Insoluble dietary fiber, or roughage, not only helps to keep you regular, it also plays a vital role in the immune system, keeping certain diseases at bay.
The indigestible part of all plant-based foods pushes its way through the digestive tract, acting like a kind of internal broom. When it arrives in the colon, bacteria convert it to energy and compounds known as 'short chain fatty acids'. These are already known to alleviate the symptoms of colitis, an inflammatory gut condition. In several trials, people with colitis were given dietary fiber, resulting in beneficial anti-inflammatory effects. [1-5]
Similarly, food supplements called probiotics and prebiotics affect the balance of gut bacteria, and help to reduce the symptoms of inflammatory diseases, as well as asthma and rheumatoid arthritis. Breakthrough research from Sydney, Australia has now explained how this takes place by a mechanism that links diet, gut bacteria and the immune system. 
The research found that a molecule expressed by immune cells and previously shown to bind short chain fatty acids, also functions as an anti-inflammatory receptor. The scientists explained:
"We believe that changes in diet, associated with western lifestyles, contribute to the increasing incidences of asthma, Type 1 diabetes and other autoimmune diseases. Now we have a new molecular mechanism that might explain how diet is affecting our immune systems."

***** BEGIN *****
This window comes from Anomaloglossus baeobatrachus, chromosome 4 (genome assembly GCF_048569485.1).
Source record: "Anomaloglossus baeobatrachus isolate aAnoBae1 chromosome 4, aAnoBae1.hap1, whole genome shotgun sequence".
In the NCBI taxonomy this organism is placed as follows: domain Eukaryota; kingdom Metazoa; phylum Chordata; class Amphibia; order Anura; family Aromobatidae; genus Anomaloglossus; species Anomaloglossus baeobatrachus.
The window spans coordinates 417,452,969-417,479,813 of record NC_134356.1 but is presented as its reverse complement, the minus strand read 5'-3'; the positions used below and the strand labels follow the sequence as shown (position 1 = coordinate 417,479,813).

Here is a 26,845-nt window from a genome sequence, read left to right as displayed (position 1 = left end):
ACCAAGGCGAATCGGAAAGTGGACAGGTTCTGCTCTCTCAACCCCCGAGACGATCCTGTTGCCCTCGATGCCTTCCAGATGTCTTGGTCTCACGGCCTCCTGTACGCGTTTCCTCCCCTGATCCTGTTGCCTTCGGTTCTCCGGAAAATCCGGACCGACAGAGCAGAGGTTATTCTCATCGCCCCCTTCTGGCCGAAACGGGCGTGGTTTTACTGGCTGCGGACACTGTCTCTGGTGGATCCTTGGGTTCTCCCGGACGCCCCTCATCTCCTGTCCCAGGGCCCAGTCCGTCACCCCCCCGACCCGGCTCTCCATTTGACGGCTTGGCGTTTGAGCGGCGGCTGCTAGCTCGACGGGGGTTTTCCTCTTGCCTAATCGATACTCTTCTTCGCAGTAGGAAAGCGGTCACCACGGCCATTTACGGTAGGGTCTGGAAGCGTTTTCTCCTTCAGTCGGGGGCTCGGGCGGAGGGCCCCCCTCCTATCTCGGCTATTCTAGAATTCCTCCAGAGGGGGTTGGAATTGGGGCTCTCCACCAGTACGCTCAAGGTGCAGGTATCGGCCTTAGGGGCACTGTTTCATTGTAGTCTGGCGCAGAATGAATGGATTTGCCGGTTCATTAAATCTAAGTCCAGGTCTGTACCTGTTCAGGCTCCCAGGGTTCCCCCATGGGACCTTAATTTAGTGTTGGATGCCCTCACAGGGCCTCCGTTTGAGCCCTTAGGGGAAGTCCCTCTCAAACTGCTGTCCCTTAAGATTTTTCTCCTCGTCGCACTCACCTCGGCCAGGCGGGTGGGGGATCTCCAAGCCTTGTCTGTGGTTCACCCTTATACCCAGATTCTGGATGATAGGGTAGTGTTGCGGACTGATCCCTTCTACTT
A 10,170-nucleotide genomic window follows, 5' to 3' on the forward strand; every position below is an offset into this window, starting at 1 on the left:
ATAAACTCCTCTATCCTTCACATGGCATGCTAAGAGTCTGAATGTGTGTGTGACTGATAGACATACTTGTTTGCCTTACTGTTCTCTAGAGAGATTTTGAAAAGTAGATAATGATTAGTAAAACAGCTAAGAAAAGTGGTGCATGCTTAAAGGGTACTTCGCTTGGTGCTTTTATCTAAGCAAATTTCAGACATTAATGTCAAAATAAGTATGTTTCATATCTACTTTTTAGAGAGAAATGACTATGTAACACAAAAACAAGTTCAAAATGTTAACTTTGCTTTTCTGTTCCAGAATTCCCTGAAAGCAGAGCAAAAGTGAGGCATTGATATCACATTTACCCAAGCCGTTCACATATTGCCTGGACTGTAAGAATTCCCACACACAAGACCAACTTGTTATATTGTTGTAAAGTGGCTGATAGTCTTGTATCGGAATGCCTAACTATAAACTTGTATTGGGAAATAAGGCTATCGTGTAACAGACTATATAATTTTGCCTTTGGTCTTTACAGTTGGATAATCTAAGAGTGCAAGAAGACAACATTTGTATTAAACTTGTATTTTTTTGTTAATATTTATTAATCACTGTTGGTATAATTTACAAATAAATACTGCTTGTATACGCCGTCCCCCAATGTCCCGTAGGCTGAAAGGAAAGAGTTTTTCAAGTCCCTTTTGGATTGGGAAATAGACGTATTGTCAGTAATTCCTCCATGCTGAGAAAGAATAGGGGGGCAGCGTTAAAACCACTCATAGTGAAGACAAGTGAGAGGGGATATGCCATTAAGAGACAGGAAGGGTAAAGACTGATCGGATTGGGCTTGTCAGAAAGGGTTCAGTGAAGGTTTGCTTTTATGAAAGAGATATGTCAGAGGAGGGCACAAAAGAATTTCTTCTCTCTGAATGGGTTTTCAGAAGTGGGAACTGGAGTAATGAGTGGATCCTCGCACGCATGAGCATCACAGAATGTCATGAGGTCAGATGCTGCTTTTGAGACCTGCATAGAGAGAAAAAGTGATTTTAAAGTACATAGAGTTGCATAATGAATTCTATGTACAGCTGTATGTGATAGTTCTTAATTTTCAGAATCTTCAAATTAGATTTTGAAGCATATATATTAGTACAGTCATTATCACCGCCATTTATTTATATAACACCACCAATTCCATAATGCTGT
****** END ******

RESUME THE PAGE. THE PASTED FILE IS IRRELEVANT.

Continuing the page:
"We're also now beginning to understand that from the moment you're born, it's incredibly important to be colonized by the right kinds of gut bacteria,"
"The kinds of foods you eat directly determine the levels of certain bacteria in your gut."
"Changing diets are changing the kinds of gut bacteria we have, as well as their by-products, particularly short chain fatty acids. If we have low amounts of dietary fiber, then we're going to have low levels of short chain fatty acids, which we have demonstrated are very important in the immune systems of mice."
Mice that lack this gene have increased inflammation, and poor ability to resolve inflammation, because their immune cells can't bind to short chain fatty acids.
There is plenty of evidence to suggest that bacteria and their by-products play an important role in the human body. An American study published in 2006  compared the bacteria in the guts of obese and lean people. The obese people were put on a diet, and as they lost weight their bacteria profile gradually came to match that of the lean people.
Another study  looked at what diets might do to short chain fatty acid levels. Obese people were put on three different diets over time - high, medium and low fiber - and there was a direct correlation between the level of carbohydrate, or fiber, in the diet and the level of short chain fatty acids.
Dietary fiber has many known health benefits in addition to those discussed above, including reducing the risk of certain cancers .
All this research provides many important reasons for eating considerably more unprocessed whole foods - fruits, vegetables, grains, nuts and seeds, which are vital sources of beneficial fiber. Many foods such as wheat bran, chick peas, dried fruits (apricots, peaches, figs and dates) and berries (raspberries and blackberries) have particularly high levels of insoluble fiber.
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